Ghadiali named chair of Biomedical Engineering
On September 1, professor and Director of Graduate Studies, Samir Ghadiali, will become chair of the Department of Biomedical Engineering. He will succeed Dr. Richard Hart, Edgar C. Hendrickson Designated Professor and Department Chair, who has served as chair since 2006.
Ghadiali earned his B.S. in chemical engineering from Cornell University and his M.S.E. and Ph.D. in biomedical engineering from Tulane University. He completed post-doctoral training at the University of Pittsburgh and was the Frank Hook assistant professor of bioengineering at Lehigh University before arriving as an associate professor at Ohio State in 2008.
“We have embraced the increasingly important role of engineering in advancing health care solutions,” said College of Engineering Dean David B. Williams. “Through that lens, Samir’s collaborative nature, desire to discover and innate ability to lead aligns very well with our expectations of this growing department.”
Ghadiali is a recognized expert in the areas of biofluid mechanics, multi-scale modeling and pulmonary mechanobiology. In 2013, Ghadiali was awarded a $1.2 million grant from the National Institutes of Health to develop computational models of the respiratory system in patients with chronic ear infections (i.e., otitis media) and has received National Science Foundation grants to investigate the biomechanical mechanisms of lung injury and cancer metastasis. His group is currently developing “lung-on-a-chip” platforms for drug screening applications.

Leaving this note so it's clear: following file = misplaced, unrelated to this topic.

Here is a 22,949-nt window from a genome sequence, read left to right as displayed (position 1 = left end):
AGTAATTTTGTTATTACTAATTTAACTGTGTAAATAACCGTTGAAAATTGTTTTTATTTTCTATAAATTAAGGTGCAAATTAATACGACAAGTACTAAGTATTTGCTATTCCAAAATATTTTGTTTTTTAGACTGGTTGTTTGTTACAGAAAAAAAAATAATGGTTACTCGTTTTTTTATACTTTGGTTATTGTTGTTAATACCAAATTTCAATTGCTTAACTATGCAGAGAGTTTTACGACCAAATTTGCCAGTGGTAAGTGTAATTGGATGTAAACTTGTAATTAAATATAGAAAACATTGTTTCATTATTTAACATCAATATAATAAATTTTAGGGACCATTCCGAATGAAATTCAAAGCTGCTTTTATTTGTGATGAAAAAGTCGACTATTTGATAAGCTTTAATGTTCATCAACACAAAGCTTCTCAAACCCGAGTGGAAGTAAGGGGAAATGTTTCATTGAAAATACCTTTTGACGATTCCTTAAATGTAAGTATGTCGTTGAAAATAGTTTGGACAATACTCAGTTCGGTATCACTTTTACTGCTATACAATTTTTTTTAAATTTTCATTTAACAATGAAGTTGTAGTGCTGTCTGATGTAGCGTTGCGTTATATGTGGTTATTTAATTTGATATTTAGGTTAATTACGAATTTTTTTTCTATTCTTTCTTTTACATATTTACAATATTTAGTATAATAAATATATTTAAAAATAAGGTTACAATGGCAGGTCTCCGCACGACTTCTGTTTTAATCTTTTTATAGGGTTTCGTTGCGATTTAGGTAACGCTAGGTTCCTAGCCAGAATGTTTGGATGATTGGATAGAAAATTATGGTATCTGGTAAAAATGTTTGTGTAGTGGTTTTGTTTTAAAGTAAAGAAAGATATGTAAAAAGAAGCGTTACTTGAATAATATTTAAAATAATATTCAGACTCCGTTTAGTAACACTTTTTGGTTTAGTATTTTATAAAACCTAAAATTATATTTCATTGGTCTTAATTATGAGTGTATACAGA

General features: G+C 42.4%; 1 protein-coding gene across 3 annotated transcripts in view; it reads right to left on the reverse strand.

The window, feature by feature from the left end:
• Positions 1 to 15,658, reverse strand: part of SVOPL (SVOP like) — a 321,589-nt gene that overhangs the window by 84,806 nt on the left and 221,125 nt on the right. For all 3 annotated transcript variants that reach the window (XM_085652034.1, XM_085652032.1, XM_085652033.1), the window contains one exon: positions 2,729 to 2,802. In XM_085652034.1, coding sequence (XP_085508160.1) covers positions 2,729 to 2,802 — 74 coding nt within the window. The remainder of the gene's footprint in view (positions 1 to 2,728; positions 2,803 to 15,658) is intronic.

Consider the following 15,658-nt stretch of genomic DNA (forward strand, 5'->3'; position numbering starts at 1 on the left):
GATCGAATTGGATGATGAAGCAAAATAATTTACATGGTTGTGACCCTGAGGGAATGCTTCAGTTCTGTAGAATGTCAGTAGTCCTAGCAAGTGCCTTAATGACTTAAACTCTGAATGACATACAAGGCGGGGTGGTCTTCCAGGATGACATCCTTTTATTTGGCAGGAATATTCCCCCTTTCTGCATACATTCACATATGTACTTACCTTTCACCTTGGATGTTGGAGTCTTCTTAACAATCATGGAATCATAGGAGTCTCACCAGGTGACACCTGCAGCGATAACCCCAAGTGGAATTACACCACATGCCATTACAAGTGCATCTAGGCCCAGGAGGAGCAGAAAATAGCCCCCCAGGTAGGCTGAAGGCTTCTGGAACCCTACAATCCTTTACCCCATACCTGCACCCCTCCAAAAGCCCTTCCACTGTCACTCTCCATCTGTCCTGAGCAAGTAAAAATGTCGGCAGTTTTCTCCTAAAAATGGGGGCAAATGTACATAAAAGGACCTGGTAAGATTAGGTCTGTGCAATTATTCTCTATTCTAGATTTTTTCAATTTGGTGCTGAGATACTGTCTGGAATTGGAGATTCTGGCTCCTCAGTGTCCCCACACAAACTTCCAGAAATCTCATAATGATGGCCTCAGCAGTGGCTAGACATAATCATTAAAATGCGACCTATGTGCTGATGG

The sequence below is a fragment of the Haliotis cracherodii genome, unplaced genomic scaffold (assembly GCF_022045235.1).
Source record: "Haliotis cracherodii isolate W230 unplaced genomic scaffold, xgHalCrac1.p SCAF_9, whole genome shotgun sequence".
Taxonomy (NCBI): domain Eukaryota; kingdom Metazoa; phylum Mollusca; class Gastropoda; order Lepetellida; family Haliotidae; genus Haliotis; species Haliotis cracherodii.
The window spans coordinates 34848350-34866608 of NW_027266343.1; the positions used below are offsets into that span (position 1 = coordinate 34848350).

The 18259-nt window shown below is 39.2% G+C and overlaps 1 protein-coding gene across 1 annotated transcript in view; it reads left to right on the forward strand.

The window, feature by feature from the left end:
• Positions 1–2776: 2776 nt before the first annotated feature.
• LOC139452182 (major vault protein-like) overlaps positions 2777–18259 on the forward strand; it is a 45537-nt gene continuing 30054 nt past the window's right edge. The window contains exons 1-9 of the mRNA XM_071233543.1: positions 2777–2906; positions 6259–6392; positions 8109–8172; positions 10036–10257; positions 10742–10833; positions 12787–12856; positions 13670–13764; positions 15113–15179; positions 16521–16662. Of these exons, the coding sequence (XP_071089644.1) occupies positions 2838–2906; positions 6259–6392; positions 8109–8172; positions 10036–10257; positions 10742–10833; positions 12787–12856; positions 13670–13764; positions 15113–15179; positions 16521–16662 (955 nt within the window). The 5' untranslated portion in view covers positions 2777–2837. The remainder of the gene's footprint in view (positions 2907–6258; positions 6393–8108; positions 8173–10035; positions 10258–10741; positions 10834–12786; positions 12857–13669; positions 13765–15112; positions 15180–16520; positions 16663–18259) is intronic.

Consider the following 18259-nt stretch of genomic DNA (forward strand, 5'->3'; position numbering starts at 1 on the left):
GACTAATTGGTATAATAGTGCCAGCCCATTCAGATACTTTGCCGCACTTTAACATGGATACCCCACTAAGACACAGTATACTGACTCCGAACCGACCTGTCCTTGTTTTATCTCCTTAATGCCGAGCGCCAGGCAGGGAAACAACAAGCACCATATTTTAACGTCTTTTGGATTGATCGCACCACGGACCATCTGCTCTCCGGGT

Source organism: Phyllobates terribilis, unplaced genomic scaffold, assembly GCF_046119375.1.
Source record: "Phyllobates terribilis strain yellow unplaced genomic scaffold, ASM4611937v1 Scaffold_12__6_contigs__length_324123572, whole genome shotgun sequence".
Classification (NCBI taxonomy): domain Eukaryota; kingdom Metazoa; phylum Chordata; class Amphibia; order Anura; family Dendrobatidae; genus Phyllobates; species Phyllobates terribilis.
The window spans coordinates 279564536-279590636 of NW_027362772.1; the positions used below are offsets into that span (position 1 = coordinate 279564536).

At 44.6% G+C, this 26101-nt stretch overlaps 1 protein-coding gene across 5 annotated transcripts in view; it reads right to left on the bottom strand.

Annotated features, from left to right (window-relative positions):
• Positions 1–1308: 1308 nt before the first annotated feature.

“With strong ties to both engineering and medicine, our faculty and students are developing cutting-edge technologies to improve human health,” Ghadiali said. “We are very excited about the pending relocation of Biomedical Engineering to main campus and I am looking forward to working with my colleagues as we seek to strengthen collaborations across campus, attract the best students and faculty and showcase our innovative teaching activities.”
Ghadiali has authored more than 80 peer reviewed publications and has twice been chair of the Respiratory Engineering track at the annual Biomedical Engineering Society meeting. He received the NSF Career Award in 2008, the Herman Weed Excellence in Teaching Award in 2010 and the Lumley Interdisciplinary Research Award in 2015. Ghadiali is a member the American Society of Mechanical Engineers’ Bioengineering Division, the American Thoracic Society and was recently elected a fellow of the American Institute of Medical and Biological Engineering.